British World War Two propaganda artworks released on Wikipædia
Some excellent news now for those of us interested in the beautifully-illustrated artwork that was used in Second World War propaganda posters (that would be all of us, I imagine!). The National Archives, who hold in their collection nearly 2,000 war posters - originally commissioned by the Ministry of Information - have partnered with Wikimedia UK to begin making all of them freely available in the public domain.
More than 350 images of classic wartime propaganda posters have already been put up, with the remainder to be digitised and uploaded in the near future. This means that nearly 400 evocative (and high-resolution!) pictures from 1939-45 are available to view, download and (with proper attribution, of course) use on your blogs or however you wish!
In other related news I feel it is only right to include a link to the recent obituary of Maureen Dunlop de Popp, an Anglo-Argentinian lady who was one of the few woman pilots to join the Air Transport Auxiliary (ATA) service in the Second World War. The passing of such a remarkable person is not happy news but her long and exciting life certainly is and it is only right that it should be remembered. Maureen Dunlop de Popp's parting leaves one less ATA-girl in the world but reminds us of the great risks and important work undertaken by her and thousands of women like her in the Services during the war. We will never forget them.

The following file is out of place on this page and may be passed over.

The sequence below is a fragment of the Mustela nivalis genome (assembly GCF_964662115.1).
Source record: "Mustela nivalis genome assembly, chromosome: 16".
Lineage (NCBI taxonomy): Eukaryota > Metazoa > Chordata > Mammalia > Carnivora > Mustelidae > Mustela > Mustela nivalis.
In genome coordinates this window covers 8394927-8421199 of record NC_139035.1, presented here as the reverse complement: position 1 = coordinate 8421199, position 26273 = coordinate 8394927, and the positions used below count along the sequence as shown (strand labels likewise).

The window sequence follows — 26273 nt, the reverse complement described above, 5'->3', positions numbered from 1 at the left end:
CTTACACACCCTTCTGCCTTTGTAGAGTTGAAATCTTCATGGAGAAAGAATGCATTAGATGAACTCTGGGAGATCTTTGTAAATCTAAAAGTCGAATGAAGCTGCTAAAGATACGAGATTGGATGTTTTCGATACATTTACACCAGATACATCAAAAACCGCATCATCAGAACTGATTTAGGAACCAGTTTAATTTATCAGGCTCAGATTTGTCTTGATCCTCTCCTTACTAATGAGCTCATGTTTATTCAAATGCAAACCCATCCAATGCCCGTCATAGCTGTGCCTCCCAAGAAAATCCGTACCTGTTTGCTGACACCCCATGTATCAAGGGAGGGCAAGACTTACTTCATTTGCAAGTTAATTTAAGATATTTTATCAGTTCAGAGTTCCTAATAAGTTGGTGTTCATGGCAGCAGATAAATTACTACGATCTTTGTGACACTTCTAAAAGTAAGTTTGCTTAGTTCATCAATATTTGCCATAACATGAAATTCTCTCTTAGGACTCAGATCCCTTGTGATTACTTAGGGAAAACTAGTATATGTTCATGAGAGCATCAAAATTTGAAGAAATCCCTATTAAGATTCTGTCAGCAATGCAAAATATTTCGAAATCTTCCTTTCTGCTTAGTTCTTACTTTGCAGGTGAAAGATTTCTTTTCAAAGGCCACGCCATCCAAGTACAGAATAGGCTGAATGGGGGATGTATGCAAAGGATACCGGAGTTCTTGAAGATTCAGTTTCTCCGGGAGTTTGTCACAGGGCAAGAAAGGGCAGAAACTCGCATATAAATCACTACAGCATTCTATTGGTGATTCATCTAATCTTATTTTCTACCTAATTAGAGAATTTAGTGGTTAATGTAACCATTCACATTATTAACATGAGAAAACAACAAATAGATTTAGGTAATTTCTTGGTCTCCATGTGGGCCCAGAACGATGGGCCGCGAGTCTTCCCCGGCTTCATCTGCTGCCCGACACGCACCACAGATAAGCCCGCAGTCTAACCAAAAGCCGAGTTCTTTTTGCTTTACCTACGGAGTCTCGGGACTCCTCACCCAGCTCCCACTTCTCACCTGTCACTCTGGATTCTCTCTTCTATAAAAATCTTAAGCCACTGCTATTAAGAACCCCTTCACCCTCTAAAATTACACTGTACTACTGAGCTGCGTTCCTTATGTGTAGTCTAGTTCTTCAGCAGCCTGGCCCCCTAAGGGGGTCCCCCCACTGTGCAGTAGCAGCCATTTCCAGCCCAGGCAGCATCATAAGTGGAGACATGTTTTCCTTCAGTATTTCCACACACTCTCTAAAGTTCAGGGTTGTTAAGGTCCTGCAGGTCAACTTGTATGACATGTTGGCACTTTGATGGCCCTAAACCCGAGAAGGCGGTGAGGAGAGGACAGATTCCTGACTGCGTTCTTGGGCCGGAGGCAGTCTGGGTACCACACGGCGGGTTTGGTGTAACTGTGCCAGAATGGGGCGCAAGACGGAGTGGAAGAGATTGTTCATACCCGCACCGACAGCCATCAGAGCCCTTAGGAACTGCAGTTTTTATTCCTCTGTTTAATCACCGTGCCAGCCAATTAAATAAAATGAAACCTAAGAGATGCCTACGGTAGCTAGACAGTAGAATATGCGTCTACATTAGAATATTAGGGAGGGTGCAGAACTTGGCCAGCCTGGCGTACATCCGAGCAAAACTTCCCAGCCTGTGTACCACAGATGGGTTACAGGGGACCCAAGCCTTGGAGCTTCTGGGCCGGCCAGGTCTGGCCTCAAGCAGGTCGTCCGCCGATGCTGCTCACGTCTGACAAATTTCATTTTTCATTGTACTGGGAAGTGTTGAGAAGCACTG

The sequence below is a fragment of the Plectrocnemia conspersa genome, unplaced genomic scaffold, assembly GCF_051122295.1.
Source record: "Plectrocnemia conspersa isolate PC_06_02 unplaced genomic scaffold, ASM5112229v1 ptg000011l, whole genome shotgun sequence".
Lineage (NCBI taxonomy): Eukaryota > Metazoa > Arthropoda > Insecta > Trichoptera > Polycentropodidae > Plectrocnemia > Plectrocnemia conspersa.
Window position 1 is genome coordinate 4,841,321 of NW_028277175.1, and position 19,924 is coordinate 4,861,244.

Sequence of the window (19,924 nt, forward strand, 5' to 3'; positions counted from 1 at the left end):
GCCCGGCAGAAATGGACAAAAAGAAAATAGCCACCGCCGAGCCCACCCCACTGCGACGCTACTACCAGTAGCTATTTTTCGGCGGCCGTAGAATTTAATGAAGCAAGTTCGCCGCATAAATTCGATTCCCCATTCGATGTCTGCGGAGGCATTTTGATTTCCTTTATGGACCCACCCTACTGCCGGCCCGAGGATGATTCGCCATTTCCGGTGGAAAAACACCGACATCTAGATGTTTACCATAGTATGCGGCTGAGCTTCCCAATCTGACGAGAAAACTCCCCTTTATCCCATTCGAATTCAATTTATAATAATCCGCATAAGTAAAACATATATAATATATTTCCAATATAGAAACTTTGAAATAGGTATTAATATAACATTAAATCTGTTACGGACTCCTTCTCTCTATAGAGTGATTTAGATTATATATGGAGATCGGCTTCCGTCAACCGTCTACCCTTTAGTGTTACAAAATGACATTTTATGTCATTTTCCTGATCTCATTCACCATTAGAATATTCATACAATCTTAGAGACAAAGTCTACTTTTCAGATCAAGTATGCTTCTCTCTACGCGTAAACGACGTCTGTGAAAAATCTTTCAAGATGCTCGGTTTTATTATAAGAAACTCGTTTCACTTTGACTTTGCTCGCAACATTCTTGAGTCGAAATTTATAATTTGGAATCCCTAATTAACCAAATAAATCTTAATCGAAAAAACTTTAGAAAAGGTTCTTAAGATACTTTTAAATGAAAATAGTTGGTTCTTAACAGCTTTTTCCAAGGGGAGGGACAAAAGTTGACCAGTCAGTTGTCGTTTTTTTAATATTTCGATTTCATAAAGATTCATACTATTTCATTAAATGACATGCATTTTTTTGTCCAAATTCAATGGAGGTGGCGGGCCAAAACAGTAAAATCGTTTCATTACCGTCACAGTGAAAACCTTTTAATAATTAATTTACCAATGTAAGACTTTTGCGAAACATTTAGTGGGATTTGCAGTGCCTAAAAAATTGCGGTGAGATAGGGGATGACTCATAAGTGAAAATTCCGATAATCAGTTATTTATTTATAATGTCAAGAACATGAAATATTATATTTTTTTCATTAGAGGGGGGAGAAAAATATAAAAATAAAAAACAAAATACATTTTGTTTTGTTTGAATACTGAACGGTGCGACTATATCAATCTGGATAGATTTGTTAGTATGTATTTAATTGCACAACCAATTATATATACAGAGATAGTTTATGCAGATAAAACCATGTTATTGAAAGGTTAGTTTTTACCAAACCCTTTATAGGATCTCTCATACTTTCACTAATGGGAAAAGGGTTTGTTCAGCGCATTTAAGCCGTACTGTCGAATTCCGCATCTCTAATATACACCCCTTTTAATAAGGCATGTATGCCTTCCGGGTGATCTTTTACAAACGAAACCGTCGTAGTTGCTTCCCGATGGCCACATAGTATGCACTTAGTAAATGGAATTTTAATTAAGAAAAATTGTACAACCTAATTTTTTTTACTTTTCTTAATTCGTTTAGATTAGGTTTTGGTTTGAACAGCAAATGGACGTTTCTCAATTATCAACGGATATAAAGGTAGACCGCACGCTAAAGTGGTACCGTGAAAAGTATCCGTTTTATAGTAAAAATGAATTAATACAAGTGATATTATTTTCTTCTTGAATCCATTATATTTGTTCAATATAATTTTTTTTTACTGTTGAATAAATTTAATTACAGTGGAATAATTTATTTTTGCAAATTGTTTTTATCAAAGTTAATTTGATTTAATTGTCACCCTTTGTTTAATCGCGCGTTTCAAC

Maureen Dunlop [de Popp] (1920-2012), pictured on the cover of
Picture Post in 1944 when serving as First Officer in the ATA